Fonds GB 0210 NJPERS - Nigel Jenkins Papers

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Reference code



Nigel Jenkins Papers


  • [1950]-2014 (Creation)

Level of description


Extent and medium

0.615 cubic meters (13 large boxes; 27 small boxes) + 3 long boxes; 5 over-sized folders; 1 over-sized envelope.

Context area

Name of creator

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Archival history

Immediate source of acquisition or transfer

Purchased from Angharad and Branwen Jenkins, daughters of Nigel Jenkins, in 2016.

Content and structure area

Scope and content

Papers of Anglo-Welsh poet, writer and lecturer Nigel Jenkins, comprising draft and fair-copy poetry, prose and plays, including material relating to published poetry and prose works and to collaborative arts projects ; material relating to lectures, talks and readings given by Nigel Jenkins and others and to poetry workshops run by him; material relating to Nigel Jenkins' period of study at the University of Essex, to his incarceration in HM Prison Swansea and to his various affiliations and associations, including literary organisations and the peace movement; correspondence of Nigel Jenkins; literary and other notes made by Nigel Jenkins; and printed books in his possession which have been inscribed by or to Nigel Jenkins. The collection also includes papers and publications of other poets and writers, principally those of the multi-lingual sound/concrete poet and verbal/visual artist Peter Meilleur ('Childe Roland').

Appraisal, destruction and scheduling


System of arrangement

Arranged according to type of material and subject-matter.

Conditions of access and use area

Conditions governing access

Conditions governing reproduction

Usual copyright laws apply. Permission for reproduction and publication must be obtained in writing from Angharad Jenkins, Branwen Dinnis (née Jenkins) and Margot Morgan. Their contact details are available from the South Reading Room.

Language of material

  • Dutch
  • English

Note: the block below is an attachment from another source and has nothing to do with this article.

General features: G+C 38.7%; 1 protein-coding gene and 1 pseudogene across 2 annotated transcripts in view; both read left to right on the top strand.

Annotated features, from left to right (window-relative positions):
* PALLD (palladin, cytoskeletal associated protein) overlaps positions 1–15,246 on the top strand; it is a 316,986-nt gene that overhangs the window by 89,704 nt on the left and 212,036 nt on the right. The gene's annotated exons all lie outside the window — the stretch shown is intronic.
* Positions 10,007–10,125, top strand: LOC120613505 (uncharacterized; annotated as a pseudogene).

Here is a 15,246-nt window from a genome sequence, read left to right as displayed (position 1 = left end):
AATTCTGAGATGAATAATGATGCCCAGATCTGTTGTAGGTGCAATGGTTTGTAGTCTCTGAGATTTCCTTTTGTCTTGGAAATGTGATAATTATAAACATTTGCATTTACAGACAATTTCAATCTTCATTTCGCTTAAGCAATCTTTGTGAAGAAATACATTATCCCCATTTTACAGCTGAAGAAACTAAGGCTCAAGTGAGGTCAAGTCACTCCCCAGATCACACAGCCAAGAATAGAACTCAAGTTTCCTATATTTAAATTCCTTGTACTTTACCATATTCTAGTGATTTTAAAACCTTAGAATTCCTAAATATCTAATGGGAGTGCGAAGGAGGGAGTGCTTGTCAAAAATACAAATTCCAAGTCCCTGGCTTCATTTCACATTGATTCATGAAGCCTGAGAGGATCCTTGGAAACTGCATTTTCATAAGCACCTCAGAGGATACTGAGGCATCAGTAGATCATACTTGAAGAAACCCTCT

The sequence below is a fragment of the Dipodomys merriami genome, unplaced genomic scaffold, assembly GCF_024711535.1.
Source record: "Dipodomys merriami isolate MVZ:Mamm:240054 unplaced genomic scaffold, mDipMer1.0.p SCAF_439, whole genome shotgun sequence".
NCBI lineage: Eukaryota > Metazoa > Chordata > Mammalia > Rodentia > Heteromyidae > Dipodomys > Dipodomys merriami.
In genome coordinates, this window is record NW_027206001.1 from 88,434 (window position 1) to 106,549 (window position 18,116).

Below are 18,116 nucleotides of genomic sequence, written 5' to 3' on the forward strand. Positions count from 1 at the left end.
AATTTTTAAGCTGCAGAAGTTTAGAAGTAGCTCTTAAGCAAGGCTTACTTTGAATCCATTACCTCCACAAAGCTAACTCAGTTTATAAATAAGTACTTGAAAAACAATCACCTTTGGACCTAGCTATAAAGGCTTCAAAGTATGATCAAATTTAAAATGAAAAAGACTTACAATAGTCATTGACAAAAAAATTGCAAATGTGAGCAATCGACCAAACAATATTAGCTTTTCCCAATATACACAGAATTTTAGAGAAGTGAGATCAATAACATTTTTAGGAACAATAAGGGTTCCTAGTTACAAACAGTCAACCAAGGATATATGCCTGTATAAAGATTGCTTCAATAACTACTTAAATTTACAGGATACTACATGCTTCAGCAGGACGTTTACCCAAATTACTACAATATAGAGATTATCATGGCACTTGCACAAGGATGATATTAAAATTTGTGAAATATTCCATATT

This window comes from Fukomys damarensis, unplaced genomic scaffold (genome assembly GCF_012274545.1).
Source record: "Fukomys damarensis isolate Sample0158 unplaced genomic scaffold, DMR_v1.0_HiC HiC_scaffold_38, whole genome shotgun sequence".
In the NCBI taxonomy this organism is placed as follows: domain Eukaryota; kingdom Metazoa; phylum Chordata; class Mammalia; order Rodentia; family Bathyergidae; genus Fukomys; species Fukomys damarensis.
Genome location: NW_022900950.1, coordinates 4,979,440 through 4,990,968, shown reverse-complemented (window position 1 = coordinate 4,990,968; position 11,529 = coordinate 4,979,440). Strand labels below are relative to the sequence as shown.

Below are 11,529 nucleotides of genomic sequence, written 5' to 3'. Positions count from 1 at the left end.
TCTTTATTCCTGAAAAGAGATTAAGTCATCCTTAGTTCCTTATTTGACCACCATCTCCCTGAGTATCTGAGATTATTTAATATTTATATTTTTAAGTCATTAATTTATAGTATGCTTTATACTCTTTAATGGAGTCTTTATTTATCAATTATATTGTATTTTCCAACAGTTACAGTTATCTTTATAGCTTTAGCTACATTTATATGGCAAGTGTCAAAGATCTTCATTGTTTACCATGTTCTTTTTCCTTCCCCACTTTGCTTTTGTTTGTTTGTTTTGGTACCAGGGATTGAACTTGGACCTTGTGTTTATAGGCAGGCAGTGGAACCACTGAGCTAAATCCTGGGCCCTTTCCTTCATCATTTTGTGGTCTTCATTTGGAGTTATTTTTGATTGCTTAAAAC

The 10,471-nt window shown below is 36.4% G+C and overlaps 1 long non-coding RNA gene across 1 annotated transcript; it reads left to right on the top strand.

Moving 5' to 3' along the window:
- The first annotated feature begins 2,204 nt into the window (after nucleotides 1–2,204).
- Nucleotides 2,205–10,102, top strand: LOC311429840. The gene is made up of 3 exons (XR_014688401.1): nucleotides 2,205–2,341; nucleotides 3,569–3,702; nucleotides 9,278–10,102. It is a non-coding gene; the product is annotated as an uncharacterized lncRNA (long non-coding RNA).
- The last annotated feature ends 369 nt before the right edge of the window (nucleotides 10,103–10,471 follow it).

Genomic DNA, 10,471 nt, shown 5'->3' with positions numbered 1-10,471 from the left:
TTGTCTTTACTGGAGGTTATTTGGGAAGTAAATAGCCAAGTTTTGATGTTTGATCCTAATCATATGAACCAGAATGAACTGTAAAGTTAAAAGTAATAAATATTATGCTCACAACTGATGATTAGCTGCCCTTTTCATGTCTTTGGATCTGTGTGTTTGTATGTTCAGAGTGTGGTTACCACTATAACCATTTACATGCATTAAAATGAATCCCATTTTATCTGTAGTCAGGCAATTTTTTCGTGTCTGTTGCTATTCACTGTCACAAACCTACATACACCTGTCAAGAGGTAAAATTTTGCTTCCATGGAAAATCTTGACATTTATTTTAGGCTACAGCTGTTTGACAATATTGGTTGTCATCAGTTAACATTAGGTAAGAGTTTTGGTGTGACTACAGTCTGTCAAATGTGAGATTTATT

• French
  • German
  • Greek
  • Irish
  • Italian
  • Khasi
  • Latin
  • Russian
  • Spanish
  • Welsh

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Allied materials area

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Non-print items eg photographic and audio-visual material which form part of this collection are kept separately.
Their locations are as follows:

Photographic material:
99711133602419 :
Photographs: Photo book 5885 (B)
Negatives: Black + white minor collections, vol. 7

Reel-to-reels, videotapes, audiotapes, compact discs and digital versatile discs:
RM 18136
CD 11952 - CD 11966
DVD 6179 - DVD 6180
CM 15710 - CM 15741
VM 9139 - VM 9169

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Notes area


Nigel Leighton Rowland Jenkins, Anglo-Welsh poet, writer and lecturer, was born in Gorseinon, Swansea in 1949 and brought up on his parents' farm on the Gower Peninsula. He was educated at the University of Essex, where he studied comparative literature and film. Jenkins worked for a period as a journalist and also travelled widely in Europe, Africa and the United States. He came to prominence as a poet with the publication in 1974 of Three Young Poets, an anthology of works by Jenkins, Tony Curtis and Duncan Bush, by which time Jenkins had already been awarded the Welsh Arts Council's Young Poets Prize. He went on to publish numerous works of poetry and prose, many of which were inspired by his native Swansea and Gower as well as more far-flung locations such as those which produced his accomplished travel writing volumes Gwalia in Khasia (1995), which won the 1996 Wales Book of the Year award, and Footsore on the Frontier (2001). Innovative and often outspoken and controversial, Jenkins' poetry was meant to both inspire and condemn. He brought poetry into the heart of Swansea with his municipal poetic project Remember Tomorrow (1997) and his charismatic presence and heartfelt approach made him a popular figure at poetry workshops and talks; he was also a much-admired lecturer on Swansea University's Creative & Media Writing programme. An avid and lifelong political and social campaigner, Jenkins was active in the peace movement - in [date] he was to serve time in HM Prison Swansea for non-payment of a fine he incurred whilst protesting against the American air base at Brawdy in Pembrokeshire - and in literary grass-roots organisations such as the Swansea Writers and Artists Group (which he established) and the Welsh Union of Writers. His love of folk and blues saw him perform poetry to musical accompaniment with the Salubrious Rhythm Company. He studied the Japanese verse form of haiku and was responsible for the first collection of haiku poetry to be published in Wales. Jenkins died of pancreatic cancer in January 2014 and was buried in St Mary's Church, Pennard, Gower, the same resting place as his fellow poets Vernon Watkins and Harri Webb. Jenkins is survived by two daughters, Angharad and Branwen.

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